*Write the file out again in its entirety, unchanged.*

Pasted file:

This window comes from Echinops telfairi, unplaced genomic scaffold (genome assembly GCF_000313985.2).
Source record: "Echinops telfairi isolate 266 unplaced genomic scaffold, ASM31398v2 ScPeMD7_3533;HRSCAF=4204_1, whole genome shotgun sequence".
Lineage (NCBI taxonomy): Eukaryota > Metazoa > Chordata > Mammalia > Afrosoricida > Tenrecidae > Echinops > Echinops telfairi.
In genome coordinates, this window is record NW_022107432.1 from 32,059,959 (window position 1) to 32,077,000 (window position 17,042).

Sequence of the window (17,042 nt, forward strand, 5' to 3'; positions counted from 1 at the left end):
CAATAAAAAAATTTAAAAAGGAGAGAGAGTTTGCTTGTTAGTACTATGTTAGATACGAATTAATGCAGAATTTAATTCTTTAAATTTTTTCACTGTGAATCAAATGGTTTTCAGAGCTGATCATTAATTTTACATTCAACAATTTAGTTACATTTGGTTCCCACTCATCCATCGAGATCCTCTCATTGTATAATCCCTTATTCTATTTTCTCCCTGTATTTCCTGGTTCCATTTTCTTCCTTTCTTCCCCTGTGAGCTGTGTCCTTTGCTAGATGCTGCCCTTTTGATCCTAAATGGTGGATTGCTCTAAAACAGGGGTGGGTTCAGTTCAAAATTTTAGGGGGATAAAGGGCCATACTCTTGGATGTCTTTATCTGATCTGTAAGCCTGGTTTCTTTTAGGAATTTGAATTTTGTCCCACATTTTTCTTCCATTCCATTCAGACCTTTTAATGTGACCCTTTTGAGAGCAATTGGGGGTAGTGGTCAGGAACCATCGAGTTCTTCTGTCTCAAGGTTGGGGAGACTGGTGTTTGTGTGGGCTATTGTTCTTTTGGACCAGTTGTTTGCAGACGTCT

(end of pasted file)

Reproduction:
This window comes from Echinops telfairi, unplaced genomic scaffold (genome assembly GCF_000313985.2).
Source record: "Echinops telfairi isolate 266 unplaced genomic scaffold, ASM31398v2 ScPeMD7_3533;HRSCAF=4204_1, whole genome shotgun sequence".
Lineage (NCBI taxonomy): Eukaryota > Metazoa > Chordata > Mammalia > Afrosoricida > Tenrecidae > Echinops > Echinops telfairi.
In genome coordinates, this window is record NW_022107432.1 from 32,059,959 (window position 1) to 32,077,000 (window position 17,042).

Sequence of the window (17,042 nt, forward strand, 5' to 3'; positions counted from 1 at the left end):
CAATAAAAAAATTTAAAAAGGAGAGAGAGTTTGCTTGTTAGTACTATGTTAGATACGAATTAATGCAGAATTTAATTCTTTAAATTTTTTCACTGTGAATCAAATGGTTTTCAGAGCTGATCATTAATTTTACATTCAACAATTTAGTTACATTTGGTTCCCACTCATCCATCGAGATCCTCTCATTGTATAATCCCTTATTCTATTTTCTCCCTGTATTTCCTGGTTCCATTTTCTTCCTTTCTTCCCCTGTGAGCTGTGTCCTTTGCTAGATGCTGCCCTTTTGATCCTAAATGGTGGATTGCTCTAAAACAGGGGTGGGTTCAGTTCAAAATTTTAGGGGGATAAAGGGCCATACTCTTGGATGTCTTTATCTGATCTGTAAGCCTGGTTTCTTTTAGGAATTTGAATTTTGTCCCACATTTTTCTTCCATTCCATTCAGACCTTTTAATGTGACCCTTTTGAGAGCAATTGGGGGTAGTGGTCAGGAACCATCGAGTTCTTCTGTCTCAAGGTTGGGGAGACTGGTGTTTGTGTGGGCTATTGTTCTTTTGGACCAGTTGTTTGCAGACGTCT